In 1953, a Nobel Prize was awarded to James Watson and Francis Crick for their model of DNA whose double-stranded helical structure hinted at how genes might be faithfully passed on from one generation to the next.
In what was little more than a one-page article in the journal Nature incorporating a single, simple illustration of the double-helix model for DNA, Watson and Crick provided the structural underpinnings for heredity and evolution – and launched the whole field of molecular biology.
Single-stranded RNA probably appeared well before DNA in the evolutionary record because RNA offered a simpler, albeit more error prone, tool for coding genetic information. In that role, RNA remains the sole tool for coding information in some viruses such as the SARS-CoV-2 virus, which causes COVID.
But for more complex lifeforms, RNA was usurped by DNA as the primary tool for coding genetic information in genes. Genes have many functions of which the manufacture of thousands of different proteins is among the most important because they provide the building blocks for the cell’s internal skeleton, transport systems, communications systems and several organelles in the cell.
The steps between DNA and proteins form the central dogma of molecular biology. In the first step, called transcription, a single-stranded copy of the sequence of bases in the gene is made, called messenger RNA or mRNA, for short.
In the last step, the base sequence in the mRNA is read by the cell’s ribosomes in the cytoplasm where the code is translated into a series of specific amino acids to create the precise protein specified by each gene.
It’s more complicated than that but the essential point is to grasp the messenger-boy-like role played by mRNA in transcribing and translating specific genes into matching specific proteins.
That is the key to understanding the new science of employing mRNA to create tailormade proteins, including designer drugs for cancer and most recently, copies of the spike proteins of the COVID virus to provoke immune responses by the novel mRNA vaccines created and manufactured by Pfizer-BioNTech and Moderna.
Fortunately, hurdles to mRNA technologies, which would have stymied the development of mRNA vaccines, had been overcome almost two decades ago by Drew Weissman and Katalin Kariko. They devised clever ways to modify mRNA to circumvent the body’s immune system, and within the cell, to thwart processes, which would otherwise shut down instructions from the inserted mRNA to make proteins.
But there was another challenge with mRNA – how to protect the mRNA from enzymes that would normally destroy it soon after it is injected into the host’s body. The solution was to hide the mRNA in a lipid shell to protect it from circulating enzymes in transit between injection and insertion inside the host’s cells.
Once inside, the mRNA co-ops the cell’s ribosomes to create the desired proteins. Mission accomplished, the mRNA is destroyed by the cell’s own enzymes, leaving nothing behind to be incorporated into the cell’s own genetic material.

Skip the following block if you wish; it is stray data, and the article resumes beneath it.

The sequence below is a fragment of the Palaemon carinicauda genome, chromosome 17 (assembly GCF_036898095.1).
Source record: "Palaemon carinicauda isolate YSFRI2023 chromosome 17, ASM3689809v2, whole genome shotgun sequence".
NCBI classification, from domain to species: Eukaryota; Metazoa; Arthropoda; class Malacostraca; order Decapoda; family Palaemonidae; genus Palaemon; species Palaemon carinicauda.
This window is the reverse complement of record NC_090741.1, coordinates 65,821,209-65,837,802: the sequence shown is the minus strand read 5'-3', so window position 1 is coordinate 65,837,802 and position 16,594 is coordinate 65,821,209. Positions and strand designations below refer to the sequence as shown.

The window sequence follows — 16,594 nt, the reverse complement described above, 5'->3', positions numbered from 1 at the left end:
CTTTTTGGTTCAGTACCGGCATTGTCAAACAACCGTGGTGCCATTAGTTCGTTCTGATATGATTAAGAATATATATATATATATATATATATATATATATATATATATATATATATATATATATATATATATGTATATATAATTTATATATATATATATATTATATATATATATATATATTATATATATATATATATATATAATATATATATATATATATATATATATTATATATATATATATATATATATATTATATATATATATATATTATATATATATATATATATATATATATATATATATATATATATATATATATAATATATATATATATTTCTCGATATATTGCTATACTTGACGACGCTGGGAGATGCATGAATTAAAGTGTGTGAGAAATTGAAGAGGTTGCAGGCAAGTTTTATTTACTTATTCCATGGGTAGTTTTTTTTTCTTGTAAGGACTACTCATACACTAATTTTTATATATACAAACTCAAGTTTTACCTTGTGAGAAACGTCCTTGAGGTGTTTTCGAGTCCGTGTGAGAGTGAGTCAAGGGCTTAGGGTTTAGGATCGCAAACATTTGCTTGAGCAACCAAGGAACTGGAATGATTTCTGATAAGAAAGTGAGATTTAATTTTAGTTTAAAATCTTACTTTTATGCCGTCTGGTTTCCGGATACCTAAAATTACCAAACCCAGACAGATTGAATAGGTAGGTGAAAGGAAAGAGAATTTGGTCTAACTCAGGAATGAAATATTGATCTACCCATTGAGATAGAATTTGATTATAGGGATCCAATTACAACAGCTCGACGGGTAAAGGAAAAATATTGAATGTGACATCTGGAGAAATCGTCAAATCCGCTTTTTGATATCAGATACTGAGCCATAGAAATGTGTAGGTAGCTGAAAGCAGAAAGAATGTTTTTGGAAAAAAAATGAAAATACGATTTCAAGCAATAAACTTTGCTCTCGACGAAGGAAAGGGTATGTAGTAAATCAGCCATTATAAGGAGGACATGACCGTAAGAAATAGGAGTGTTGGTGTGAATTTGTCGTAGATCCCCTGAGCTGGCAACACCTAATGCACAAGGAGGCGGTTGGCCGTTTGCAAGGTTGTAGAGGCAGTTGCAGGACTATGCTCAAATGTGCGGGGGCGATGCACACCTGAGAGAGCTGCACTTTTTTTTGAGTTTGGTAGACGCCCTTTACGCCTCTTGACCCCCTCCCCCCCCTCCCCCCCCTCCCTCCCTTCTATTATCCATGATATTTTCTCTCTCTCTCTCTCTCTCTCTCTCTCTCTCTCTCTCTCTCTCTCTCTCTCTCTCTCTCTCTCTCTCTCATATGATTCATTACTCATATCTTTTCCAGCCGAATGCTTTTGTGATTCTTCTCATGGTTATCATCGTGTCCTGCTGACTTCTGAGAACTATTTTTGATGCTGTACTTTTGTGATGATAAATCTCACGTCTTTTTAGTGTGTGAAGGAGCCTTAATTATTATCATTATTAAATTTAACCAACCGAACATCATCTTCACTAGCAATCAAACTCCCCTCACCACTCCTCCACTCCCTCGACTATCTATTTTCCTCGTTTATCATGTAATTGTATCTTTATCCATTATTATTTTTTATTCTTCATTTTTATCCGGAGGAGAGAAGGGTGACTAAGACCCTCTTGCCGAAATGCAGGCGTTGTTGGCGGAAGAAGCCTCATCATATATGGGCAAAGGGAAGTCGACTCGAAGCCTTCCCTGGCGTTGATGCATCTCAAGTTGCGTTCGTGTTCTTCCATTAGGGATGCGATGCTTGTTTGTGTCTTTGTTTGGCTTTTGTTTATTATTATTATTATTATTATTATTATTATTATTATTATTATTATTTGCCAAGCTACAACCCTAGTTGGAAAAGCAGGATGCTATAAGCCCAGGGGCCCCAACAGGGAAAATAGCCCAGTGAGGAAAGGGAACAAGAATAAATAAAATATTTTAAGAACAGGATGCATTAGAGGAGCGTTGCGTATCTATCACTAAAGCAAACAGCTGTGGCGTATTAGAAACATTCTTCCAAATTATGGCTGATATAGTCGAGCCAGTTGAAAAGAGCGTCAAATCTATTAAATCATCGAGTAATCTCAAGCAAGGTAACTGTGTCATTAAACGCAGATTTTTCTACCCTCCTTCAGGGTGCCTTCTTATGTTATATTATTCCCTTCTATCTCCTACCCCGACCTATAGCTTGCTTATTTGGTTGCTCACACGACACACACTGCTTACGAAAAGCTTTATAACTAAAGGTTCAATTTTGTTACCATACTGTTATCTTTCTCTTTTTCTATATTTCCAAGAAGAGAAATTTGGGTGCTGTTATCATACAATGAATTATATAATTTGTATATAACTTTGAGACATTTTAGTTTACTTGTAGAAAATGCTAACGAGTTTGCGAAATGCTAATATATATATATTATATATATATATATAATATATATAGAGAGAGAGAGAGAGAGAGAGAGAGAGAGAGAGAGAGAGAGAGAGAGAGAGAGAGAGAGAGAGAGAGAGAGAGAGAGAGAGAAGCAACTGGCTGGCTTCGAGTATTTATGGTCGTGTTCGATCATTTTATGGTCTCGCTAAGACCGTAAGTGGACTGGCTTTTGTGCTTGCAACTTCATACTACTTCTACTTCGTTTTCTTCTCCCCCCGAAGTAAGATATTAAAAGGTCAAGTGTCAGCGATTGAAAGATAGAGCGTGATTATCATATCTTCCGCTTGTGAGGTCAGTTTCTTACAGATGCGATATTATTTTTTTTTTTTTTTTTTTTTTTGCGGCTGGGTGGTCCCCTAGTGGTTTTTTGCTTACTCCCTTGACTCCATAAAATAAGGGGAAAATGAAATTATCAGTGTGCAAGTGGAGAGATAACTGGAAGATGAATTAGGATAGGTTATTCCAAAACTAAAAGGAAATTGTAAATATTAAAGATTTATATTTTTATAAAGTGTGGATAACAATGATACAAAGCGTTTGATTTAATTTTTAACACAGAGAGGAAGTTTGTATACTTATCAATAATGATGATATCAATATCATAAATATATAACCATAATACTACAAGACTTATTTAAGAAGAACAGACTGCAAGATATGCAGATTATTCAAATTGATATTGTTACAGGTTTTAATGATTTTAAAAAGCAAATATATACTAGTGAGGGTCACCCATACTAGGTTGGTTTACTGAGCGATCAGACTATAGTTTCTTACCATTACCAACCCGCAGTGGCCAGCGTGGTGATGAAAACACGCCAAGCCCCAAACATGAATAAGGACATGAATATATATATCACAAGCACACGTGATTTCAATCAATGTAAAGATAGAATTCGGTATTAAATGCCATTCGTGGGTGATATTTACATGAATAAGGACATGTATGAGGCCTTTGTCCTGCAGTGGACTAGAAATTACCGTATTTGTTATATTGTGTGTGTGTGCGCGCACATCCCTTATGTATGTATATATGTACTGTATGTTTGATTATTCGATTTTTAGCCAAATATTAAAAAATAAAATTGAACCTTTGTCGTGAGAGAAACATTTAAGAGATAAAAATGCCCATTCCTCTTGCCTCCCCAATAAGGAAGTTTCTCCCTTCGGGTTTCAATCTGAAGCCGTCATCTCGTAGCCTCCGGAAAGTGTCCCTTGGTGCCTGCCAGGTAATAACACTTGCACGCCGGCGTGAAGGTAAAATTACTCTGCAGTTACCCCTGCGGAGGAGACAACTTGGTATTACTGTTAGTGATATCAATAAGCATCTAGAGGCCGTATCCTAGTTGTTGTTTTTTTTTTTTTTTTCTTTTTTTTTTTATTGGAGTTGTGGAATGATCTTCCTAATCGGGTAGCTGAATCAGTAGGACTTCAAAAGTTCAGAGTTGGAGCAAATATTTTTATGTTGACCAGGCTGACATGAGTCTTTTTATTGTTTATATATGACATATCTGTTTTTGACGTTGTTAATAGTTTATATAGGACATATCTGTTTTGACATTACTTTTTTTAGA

The latter is an important point because some anti-vaccine proponents claim that the mRNA or DNA in some vaccines becomes incorporated within the host’s genetic material. Not so!
The technology to create mRNA vaccines and protect them in nanoparticle-sized shells had been on the shelf of high-tech companies such as BioNTech for several years where bio-engineered mRNA, for example, was explored as a possible tool for creating novel drugs to treat cancer.
When BioNTech’s leaders, the husband-and-wife team of Özlem Türeci and her husband Ugur Sahin, learned about the pandemic in China in January 2020, they launched what they called, Project Lightspeed to harness mRNA technology to quickly develop a vaccine.
Looking ahead to manufacturing the vaccine on a large scale, they partnered early on with Pfizer, a large pharmaceutical company in the United States.
Moderna, another American company, partnered with the U.S. National Institutes of Health to develop a similar mRNA vaccine, both of which proved to be very effective in preventing symptomatic COVID in this pandemic.
Given the uniqueness and effectiveness of mRNA vaccines, and the potential of mRNA technologies to revolutionize drug development, it would not surprise me if the Nobel nominating committee choose to award a Nobel prize to Weissman and Kariko sometime in the future for their pioneering roles in developing mRNA technologies. For their efforts, the two recently won the 2021 Lasker-DeBakey Clinical Medical Research Award.
Other possible candidates for a future Nobel include BioNTech’s team of Türeci and Sahin, and perhaps even the pharmaceutical companies directly involved, for their rapid response and leadership during this pandemic.
So many people played important roles in the development of mRNA technology and these vaccines specifically, that the Nobel committee will need the wisdom of Solomon with this award. In the past, they’ve often waited to let the dust settle before awarding prizes like this. That’s what may happen here.
Our fifth annual review of the Nobel prizes begins on Monday, Nov. 8 at 11 a.m. and continues for the following five weeks. Like last year, each session will use Zoom and be recorded on YouTube. If interested, please sign up with the Niagara-on-the-Lake Public Library. I look forward to seeing you on Nov. 8.
Dr. William Brown is a professor of neurology at McMaster University and co-founder of the InfoHealth series at the Niagara-on-the-Lake Public Library.